It was a great year, but a bizarre one. That’s the way upper level eventer Allison Springer described 2012 after a second place finish on her 17 hand, liver chestnut Irish Thoroughbred gelding Arthur at the Rolex Kentucky Three Day Event CCI****, the emotional experience of not being selected for the U.S. Olympic team, and then the rider/horse combination demonstrated their resilience by placing sixth at the Land Rover Burghley Horse Trials CCI****. The Upperville, Va.-based rider who originally hails from Barrington Hills, Ill. spent the winter in Aiken, and hopes to build on her success from last year.
“Rolex was probably my favorite event of the year because my whole spring season was geared toward having my best performance there, and I really got to concentrate on what would be the best result for that horse,” said Springer. “It was just an enjoyable weekend. I just concentrated on a good ride every phase, and it was fantastic. Everything was supposed to peak there and it did.”
However, Burghley was a far different experience for the 38 year old rider.
“My goal was to make the Olympic team, so I spent the whole summer there (England),” said Springer. “Sinead (Halpin), myself and (Will) Faudree stayed on (for Burghley), which was a month later. Burghley as a plan b is daunting. Burghley should be what Rolex in the spring is for me. It’s a much tougher competition than the Olympics. It has a huge, scary course, so I was a little worried going into it, about producing the same result again, especially after the emotion of the summer with the Olympics.”
Springer and Arthur are a formidable combination, and the Thoroughbred has performed consistently at the highest level in recent years, but that hasn’t always been the case, said the rider.
“He’s a tricky horse,” said Springer. “I’m looking forward to the next Olympic cycle. He’s taking a break this spring cycle. He’ll be gearing up for and hopefully doing Pau at the end of the year in preparation for WEG next year.”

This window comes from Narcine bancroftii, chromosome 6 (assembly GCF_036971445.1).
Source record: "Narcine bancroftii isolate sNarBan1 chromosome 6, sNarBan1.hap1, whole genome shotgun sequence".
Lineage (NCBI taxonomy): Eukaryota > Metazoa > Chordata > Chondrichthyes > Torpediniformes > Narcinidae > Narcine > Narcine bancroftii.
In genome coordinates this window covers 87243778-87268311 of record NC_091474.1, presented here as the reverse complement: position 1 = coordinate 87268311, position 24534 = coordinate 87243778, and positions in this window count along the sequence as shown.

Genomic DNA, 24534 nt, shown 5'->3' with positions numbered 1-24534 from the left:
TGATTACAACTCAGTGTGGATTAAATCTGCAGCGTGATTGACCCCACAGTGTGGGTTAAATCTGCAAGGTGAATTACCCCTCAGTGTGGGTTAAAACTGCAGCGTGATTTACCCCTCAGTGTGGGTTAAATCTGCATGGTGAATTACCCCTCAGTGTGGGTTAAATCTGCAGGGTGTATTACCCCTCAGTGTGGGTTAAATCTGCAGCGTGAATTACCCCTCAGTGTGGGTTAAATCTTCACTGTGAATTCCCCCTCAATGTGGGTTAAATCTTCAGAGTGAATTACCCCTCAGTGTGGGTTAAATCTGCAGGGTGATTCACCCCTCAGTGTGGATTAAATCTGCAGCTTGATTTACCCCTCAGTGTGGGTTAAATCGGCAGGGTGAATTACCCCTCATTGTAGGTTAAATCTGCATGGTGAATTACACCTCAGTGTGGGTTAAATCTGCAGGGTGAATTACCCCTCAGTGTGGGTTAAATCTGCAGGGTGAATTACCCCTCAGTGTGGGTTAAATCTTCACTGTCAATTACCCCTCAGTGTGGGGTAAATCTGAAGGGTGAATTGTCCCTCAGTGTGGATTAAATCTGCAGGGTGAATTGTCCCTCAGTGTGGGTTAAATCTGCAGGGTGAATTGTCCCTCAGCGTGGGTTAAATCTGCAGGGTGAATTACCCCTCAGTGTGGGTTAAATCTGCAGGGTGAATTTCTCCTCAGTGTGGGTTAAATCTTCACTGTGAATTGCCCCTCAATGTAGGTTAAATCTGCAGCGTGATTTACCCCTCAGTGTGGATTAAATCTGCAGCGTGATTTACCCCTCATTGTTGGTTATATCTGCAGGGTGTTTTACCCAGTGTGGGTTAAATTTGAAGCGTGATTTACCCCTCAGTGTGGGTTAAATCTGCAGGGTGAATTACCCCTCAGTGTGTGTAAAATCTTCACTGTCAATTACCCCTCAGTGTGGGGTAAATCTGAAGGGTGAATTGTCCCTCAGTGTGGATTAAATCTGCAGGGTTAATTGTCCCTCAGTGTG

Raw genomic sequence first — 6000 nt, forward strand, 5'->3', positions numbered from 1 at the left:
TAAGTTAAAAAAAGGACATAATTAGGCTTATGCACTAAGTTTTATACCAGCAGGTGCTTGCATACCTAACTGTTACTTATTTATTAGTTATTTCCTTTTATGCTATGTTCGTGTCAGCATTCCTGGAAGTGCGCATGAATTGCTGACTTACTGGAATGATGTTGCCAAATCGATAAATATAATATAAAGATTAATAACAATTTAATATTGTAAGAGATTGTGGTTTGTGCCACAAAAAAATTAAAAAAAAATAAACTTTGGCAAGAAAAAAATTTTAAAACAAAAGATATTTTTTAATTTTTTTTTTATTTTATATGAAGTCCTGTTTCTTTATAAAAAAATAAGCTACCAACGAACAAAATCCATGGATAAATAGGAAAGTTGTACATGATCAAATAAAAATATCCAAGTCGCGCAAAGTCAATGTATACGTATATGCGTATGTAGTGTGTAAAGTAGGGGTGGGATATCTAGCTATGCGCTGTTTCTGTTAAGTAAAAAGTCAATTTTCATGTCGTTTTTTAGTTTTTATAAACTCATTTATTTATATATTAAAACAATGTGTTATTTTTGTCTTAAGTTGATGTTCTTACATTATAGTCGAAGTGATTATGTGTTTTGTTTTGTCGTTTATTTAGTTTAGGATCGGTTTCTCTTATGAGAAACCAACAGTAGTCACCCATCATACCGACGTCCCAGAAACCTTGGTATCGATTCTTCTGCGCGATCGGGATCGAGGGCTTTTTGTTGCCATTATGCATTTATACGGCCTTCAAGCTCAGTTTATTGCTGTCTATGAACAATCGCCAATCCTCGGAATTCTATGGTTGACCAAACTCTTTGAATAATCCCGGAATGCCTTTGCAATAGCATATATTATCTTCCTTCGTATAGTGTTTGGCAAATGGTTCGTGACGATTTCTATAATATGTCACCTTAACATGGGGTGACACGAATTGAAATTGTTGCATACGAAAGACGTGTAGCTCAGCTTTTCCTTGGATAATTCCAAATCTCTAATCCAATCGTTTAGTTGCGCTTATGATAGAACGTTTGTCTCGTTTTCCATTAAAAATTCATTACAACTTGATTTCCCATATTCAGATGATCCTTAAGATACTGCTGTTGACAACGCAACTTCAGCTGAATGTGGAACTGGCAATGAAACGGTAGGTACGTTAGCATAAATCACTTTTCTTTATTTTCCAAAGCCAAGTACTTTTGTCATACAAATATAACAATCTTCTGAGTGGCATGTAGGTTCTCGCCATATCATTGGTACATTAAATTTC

Arthur, who’s now 14, has done a number of four-stars, and the objective is to keep the elite athlete healthy and sound for the next Olympic cycle, said Springer.
“We’re going to pick and choose,” said Springer. “I’ve been blessed with how much I’ve been able to compete this horse. I needed to get him to where he would perform consistently. Last year, was just a bizarre year, great in the end, but bizarre.”
Copycat Chloe is a Thoroughbred-Trakehner cross, and the mare foaled in 2002, is a horse the eventer believes has great promise.
“I’m pretty darn excited about her,” said Springer. “She was owned and ridden by a former working student of mine. I know the horse really well, and I like her a lot. She’s not an easy ride. She’s a different ride from Arthur, but they actually have a lot of similarities. I love her jump, and she has great dressage in her.”
Going For Gusto is an off the track Thoroughbred owned by Michael French. The 10-year-old gelding proved durable in his previous career going postward 42 times.
“He’s pretty amazing,” said Springer. “He’s probably been the kindest and easiest ride I’ve had, ever. He’s just a wonderful horse. He tries really hard all the time, which is great. I’m really excited about him. He’s got four-star written all over him as far as his big gallop and scopey jump.”
However, there are a couple of other horses in Springer’s barn that the eventer is currently producing.
“I have a couple of Selle Francais-Thoroughbred crosses owned by a good friend of mine from my hometown of Barrington, Ill., Christy Cressey, and they’re at training level,” said Springer. “I’m really excited about them. I’ll see if they have what it takes to be a horse for me. or a team sort of horse, or whatever they choose to be in life. I really try to listen to my horses amd make the best decisions to help them be successful.”
The 2008 United States Eventing Association Reserve Champion Horse of the Year, Destination Known, a 15-year-old gray Thoroughbred gelding, is being leased by Springer to her good friend and student Gabby Ledger, who will be going preliminary this weekend at the Southern Pine Horse Trials in Raeford, N.C.
“He looks fantastic,” said Springer. “I love that horse. He’s like a frat boy. I know I have to find that perfect home, but it’s worked out so well to be able to just have him in my barn, and to have someone lease him that I love, that rides him well. He certainly has more personality than any horse on the planet. He’s a ham. He’s been so much fun, and everyone wants to lease him. I don’t want to send him away and lease him. He’s wonderful.”
The horseman loves Thoroughbreds, and is always loooking for the next horse, more sponsors, and people who might be able to provide financial support with some of the horses.
“I need to complete the syndicate on Chloe,” said Springer. “That’s so exciting. If anyone has a fabulous Thoroughbred, I’m all about that.”